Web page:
mature age

Constipation as we age

mature age

Constipation is a problem that affects everyone – no matter what age you are – but it can become more of a problem as you get older. You do not have to put up with the discomfort and worry that constipation can bring.

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Up to 20% of 40–50 year olds and nearly 40% of people over 74 years have reported experiencing constipation.

Why do I get constipated?

Constipation, even if you are otherwise healthy, can be caused by lifestyle factors such as:

  • Dehydration – not taking enough water
  • Poor diet – or having a diet low in fibre
  • Being sedentary – the less mobile you are, the more of an issue constipation can become

Constipation can also be a side-effect of certain medications you may be taking, or the consequence of various conditions that become more common as we get older, such as:

Some of these medications include:

  • Antacids (calcium and aluminium)
  • Some antidepressants
  • Some diuretics
  • Iron supplements
  • Some pain killers (such as opiates)

Some of these conditions include:

  • Diabetes
  • Depression
  • Hypothyroidism
  • Stroke
  • Parkinson’s disease

It is important when taking any medication to talk to your doctor or pharmacist about the possible side-effects they may have and the best way to minimise them.

Other factors that can contribute to constipation include:

  • Ignoring the need to go to the toilet
  • A change in routines or diet, for example, when travelling
  • Periods of illness, when you may not be eating properly or are confined to bed
  • Surgery

Sometimes there may be more than one factor contributing to your constipation.

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What can I do if I get constipated?

There are various ways to help relieve constipation, but it is important to talk to your doctor or pharmacist first, particularly if you have been constipated for a while.

Lifestyle changes you can make to help manage constipation include:

  1. Making sure you are eating regular, well-balanced meals – included fruits, vegetables, legumes, whole-grain breads and cereals to add bulk to your stool and help you stay regular
  2. Drinking plenty of fluids – about 2 L or 8 cups a day (unless you have been advised to limit your fluids)
  3. Being as active as you can each day
  4. Not ignoring the urge to use the toilet
  5. Maintaining a regular toilet time; going in the morning or soon after a meal when the bowel is most active can help; make sure you have plenty of time and don’t rush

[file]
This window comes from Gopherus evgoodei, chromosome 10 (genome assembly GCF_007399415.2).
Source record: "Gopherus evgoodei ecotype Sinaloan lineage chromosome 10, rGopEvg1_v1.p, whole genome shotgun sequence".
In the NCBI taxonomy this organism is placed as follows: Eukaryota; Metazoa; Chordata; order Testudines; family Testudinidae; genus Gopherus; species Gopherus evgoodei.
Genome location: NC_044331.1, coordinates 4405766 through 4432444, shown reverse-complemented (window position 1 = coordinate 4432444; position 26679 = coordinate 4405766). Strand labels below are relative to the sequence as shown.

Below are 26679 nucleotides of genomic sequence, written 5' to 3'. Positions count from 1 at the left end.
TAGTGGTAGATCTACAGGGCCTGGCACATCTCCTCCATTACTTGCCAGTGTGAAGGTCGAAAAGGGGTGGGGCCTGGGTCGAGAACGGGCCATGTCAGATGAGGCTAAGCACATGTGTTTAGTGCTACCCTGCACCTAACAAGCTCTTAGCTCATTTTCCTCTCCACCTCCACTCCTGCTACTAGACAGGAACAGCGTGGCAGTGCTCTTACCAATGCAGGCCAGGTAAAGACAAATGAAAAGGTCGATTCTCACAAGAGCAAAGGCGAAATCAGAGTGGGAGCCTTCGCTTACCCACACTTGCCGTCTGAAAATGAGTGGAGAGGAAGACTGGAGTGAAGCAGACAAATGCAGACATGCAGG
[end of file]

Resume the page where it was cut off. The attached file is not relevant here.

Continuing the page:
6. Think about how you ‘go to the toilet’ – positioning on the toilet can be important, using a squatting position with your knees above your hips and leaning forward is the best position.  Using a small footstool may help.


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lifestyle change

Which constipation treatments can help?

lifestyle change

Lifestyle changes are usually the first step in treating constipation. It is important to talk to your doctor, nurse or pharmacist about the different lifestyle changes you can safely make before trying anything.

If lifestyle changes don’t bring you adequate relief, then you may need to use a laxative for a short time. The type of laxative that is best suited to you will depend on several things including other health conditions you may have, and the medications you are taking – so it is important to seek advice before taking any laxative. Coloxyl offers a range of stool softeners that can be selected based on the severity of your constipation and whether you are looking for gradual, or faster overnight relief.


Why is constipation in older adults common?

We’re more likely to have constipation as we age.

As you get older, your intestinal muscles contract more slowly and less strongly, which can slow down bowel movements. Also, as we age we tend to use more medicines, and some medicines can cause constipation.

There are other causes of constipation for older adults. If you’re concerned, have a chat with your doctor.

How often should an older adult have a bowel movement?

Although it’s probably ideal to have a bowel movement every day, the normal range for all adults is from 3 a day to 3 a week.

Generally speaking, as long as your stools aren’t hard, painful, or difficult to pass, having as few as 3 bowel movements a week is still in the normal range.

Is constipation in older adults more serious?

Constipation is common in older adults. That’s mainly because as we age, our gut movement slows down, meaning we poo less often. What’s more, as we age we often need to take medicine, and some medicines cause constipation. 

Most cases of constipation in older age are no different to those experienced at other times of life. These cases can be treated with lifestyle changes or an appropriate laxative. Make sure you check in with your GP if eating more fibre, drinking more water and exercising haven’t eased your constipation.

See your GP if you’ve got constipation along with any of the following:

• Blood in your stool or bleeding from your bottom.
• Strong stomach pains or trouble passing wind.
• Throwing up or fever.
• Losing weight without trying.
• Lower back pain.